Excerpts from a policy brief by Ken Ash, a speaker at WITA’s 2023 Virtual Intensive Trade Seminar, which started today. Tickets are still available to purchase individual session passes for Monday or Tuesday’s discussion.
Is the high point in multilateral trade relations already 30 years in the past? Are notions of international cooperation and mutual benefit relics of an earlier time?
Hopefully not, there is still much more to play for. Amidst the visible geopolitical tensions, and what often looks like a blurring of trade, economic, climate, and security interests, there are some encouraging signs recently.
This brief considers prior developments that helped shape the nature of the trade policy debate today, offers an admittedly optimistic assessment of a renewed interest by G7 members in international cooperation, and highlights immediate priorities for action by G7 Trade Ministers….
When G7 Leaders met in Japan in May 2023, did they take the first tentative steps back from international confrontation and towards reinvigorated international cooperation? The G7 Hiroshima Leaders’ Communiqué is a remarkable document – full credit to the G7 Presidency of Japan. The Communiqué is comprehensive and substantive in its treatment of a wide range of global issues; it emphasizes throughout the unity of G7 members and their commitment both to work together and to engage with international partners.
National security is a central theme of the Communiqué, and support for Ukraine is emphasized. Leaders also prioritize accelerating progress on the Sustainable Development Goals (SDGs) and the transition to a clean energy economy, noting that poverty reduction and climate mitigation go hand in and; cooperating to build economic resilience and economic security across supply chains, and to enable a strong global economic recovery; investing in global health and pandemic preparedness; cooperating on migration and human trafficking; ensuring good governance of artificial intelligence and digital technologies; and strengthening the rules-based multilateral trading system with the WTO at its core.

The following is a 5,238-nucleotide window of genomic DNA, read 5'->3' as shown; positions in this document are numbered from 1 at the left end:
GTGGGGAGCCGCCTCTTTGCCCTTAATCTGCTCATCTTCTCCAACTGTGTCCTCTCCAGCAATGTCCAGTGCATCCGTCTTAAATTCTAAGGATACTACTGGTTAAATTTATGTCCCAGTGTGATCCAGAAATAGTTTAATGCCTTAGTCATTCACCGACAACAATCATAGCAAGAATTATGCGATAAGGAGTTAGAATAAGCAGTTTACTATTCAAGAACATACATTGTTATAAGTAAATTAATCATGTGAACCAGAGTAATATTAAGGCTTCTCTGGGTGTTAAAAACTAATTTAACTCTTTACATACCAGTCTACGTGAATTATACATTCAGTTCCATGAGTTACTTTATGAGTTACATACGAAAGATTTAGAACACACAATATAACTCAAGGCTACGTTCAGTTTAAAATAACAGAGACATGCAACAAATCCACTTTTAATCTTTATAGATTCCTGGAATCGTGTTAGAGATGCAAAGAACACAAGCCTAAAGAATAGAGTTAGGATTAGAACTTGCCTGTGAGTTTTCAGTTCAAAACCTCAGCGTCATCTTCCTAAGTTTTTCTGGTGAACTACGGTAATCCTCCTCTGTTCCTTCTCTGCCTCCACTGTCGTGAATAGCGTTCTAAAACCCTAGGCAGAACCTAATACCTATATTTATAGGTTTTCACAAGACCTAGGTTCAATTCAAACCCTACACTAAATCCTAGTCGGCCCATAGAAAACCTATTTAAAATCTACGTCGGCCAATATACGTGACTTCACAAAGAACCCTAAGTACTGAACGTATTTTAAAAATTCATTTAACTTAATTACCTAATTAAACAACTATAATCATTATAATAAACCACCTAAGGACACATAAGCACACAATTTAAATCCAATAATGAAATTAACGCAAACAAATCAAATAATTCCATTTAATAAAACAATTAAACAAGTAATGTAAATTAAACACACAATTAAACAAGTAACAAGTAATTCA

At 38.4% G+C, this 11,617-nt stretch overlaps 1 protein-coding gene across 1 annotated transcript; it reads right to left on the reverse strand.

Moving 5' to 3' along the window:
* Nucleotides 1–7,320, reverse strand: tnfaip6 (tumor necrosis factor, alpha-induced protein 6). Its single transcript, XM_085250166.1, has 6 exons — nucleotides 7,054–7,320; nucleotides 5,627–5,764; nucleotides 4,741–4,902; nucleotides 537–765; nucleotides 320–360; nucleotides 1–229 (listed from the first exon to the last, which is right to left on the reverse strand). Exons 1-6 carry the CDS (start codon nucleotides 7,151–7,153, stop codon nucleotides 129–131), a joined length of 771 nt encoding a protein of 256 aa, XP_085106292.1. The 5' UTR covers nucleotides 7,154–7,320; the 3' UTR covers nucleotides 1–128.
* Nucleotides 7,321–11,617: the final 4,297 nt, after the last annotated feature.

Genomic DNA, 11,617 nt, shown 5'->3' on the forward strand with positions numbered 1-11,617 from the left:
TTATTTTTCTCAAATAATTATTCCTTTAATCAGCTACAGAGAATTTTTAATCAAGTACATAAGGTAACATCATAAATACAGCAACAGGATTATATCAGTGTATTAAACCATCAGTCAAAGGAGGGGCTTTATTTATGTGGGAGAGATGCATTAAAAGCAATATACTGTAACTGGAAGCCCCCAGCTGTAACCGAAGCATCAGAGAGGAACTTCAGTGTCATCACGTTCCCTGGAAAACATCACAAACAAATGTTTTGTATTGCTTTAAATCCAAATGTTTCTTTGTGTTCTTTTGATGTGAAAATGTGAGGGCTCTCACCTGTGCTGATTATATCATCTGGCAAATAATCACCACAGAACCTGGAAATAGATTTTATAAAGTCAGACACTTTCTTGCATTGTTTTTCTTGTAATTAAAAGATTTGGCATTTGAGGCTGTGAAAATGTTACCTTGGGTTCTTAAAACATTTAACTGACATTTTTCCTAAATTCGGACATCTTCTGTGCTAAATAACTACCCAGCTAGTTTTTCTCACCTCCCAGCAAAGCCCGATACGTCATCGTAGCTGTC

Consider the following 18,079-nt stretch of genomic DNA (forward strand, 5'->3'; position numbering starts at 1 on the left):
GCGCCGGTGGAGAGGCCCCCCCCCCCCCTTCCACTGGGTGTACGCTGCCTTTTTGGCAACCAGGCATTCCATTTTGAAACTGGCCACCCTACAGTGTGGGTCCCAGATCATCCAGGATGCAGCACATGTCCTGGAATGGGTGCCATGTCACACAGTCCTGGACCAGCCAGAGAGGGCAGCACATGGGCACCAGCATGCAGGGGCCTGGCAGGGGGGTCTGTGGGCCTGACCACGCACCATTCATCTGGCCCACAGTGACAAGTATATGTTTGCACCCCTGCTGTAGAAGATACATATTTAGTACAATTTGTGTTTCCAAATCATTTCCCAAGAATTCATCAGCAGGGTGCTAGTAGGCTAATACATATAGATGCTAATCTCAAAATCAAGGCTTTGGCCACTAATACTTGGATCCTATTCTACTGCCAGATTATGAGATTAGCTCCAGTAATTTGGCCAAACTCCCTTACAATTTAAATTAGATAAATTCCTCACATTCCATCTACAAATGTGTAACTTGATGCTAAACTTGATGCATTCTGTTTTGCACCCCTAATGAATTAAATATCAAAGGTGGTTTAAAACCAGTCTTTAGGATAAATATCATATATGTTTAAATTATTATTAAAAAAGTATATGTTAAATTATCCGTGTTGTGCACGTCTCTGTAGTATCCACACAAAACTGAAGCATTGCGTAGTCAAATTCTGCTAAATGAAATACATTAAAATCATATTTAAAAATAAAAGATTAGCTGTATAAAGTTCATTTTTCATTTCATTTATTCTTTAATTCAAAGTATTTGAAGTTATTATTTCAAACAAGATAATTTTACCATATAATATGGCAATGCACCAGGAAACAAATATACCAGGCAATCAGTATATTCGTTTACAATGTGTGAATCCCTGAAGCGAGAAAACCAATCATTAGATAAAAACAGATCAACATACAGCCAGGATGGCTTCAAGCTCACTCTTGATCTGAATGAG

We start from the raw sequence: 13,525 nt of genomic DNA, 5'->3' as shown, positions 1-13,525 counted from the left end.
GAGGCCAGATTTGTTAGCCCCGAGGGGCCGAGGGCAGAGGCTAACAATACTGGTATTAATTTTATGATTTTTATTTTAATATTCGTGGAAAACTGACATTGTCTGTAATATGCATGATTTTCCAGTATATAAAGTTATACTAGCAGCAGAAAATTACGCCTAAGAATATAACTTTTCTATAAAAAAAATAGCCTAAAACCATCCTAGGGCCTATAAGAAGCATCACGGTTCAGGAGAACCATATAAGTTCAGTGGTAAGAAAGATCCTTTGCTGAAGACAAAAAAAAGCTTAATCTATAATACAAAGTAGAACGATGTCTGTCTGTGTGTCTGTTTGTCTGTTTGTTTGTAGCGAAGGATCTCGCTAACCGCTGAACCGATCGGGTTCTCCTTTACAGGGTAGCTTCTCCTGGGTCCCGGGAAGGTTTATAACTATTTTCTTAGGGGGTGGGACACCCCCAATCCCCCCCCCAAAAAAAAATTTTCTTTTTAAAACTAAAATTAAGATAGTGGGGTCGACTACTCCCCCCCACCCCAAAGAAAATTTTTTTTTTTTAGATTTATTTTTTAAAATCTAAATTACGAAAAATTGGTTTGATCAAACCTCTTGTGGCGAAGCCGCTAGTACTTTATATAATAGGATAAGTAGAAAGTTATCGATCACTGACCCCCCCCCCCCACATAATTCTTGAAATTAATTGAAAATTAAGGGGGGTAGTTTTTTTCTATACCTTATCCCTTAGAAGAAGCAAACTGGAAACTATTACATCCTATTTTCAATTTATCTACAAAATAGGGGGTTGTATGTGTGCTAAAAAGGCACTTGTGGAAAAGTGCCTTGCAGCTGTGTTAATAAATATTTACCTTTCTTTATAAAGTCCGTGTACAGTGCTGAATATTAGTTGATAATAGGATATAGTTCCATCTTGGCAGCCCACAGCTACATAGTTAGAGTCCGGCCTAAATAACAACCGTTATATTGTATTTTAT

G7 Leaders emphasize that they are interested in “de-risking” and not in decoupling. This is a significant, deliberate, and welcome change in message and tone. Earlier discourse often implied a much more extensive stepping back from international trade, investment, and overall cooperation. Given the interconnectedness of economies today, decoupling is neither feasible nor desirable and re-discovering this reality would be extremely costly for all countries. An open and inclusive approach for mitigating risks to economic, climate, and security interests based on collaboration across countries, and with the private sector, is both feasible and desirable.